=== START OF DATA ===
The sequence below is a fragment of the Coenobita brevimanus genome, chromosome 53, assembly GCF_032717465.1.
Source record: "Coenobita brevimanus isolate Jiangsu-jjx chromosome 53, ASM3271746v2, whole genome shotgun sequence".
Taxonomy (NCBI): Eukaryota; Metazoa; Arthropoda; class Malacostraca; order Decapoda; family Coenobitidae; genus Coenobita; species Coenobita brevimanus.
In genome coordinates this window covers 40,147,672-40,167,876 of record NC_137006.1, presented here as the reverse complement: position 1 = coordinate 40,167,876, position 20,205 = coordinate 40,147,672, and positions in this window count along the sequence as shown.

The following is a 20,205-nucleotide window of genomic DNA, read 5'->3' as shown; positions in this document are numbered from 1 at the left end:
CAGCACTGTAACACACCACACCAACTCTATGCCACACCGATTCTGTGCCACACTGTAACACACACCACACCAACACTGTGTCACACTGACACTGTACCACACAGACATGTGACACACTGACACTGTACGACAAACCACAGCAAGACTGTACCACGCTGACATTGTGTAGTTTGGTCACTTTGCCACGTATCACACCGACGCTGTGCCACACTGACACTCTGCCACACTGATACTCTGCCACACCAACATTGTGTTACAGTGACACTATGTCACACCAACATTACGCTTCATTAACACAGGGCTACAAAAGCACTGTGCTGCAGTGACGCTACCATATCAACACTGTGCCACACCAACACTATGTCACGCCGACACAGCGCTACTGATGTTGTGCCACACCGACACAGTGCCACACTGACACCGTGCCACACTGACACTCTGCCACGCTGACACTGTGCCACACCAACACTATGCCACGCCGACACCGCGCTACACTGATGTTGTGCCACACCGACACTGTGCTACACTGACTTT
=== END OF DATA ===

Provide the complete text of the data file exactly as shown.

The sequence below is a fragment of the Coenobita brevimanus genome, chromosome 53, assembly GCF_032717465.1.
Source record: "Coenobita brevimanus isolate Jiangsu-jjx chromosome 53, ASM3271746v2, whole genome shotgun sequence".
Taxonomy (NCBI): Eukaryota; Metazoa; Arthropoda; class Malacostraca; order Decapoda; family Coenobitidae; genus Coenobita; species Coenobita brevimanus.
In genome coordinates this window covers 40,147,672-40,167,876 of record NC_137006.1, presented here as the reverse complement: position 1 = coordinate 40,167,876, position 20,205 = coordinate 40,147,672, and positions in this window count along the sequence as shown.

The following is a 20,205-nucleotide window of genomic DNA, read 5'->3' as shown; positions in this document are numbered from 1 at the left end:
CAGCACTGTAACACACCACACCAACTCTATGCCACACCGATTCTGTGCCACACTGTAACACACACCACACCAACACTGTGTCACACTGACACTGTACCACACAGACATGTGACACACTGACACTGTACGACAAACCACAGCAAGACTGTACCACGCTGACATTGTGTAGTTTGGTCACTTTGCCACGTATCACACCGACGCTGTGCCACACTGACACTCTGCCACACTGATACTCTGCCACACCAACATTGTGTTACAGTGACACTATGTCACACCAACATTACGCTTCATTAACACAGGGCTACAAAAGCACTGTGCTGCAGTGACGCTACCATATCAACACTGTGCCACACCAACACTATGTCACGCCGACACAGCGCTACTGATGTTGTGCCACACCGACACAGTGCCACACTGACACCGTGCCACACTGACACTCTGCCACGCTGACACTGTGCCACACCAACACTATGCCACGCCGACACCGCGCTACACTGATGTTGTGCCACACCGACACTGTGCTACACTGACTTT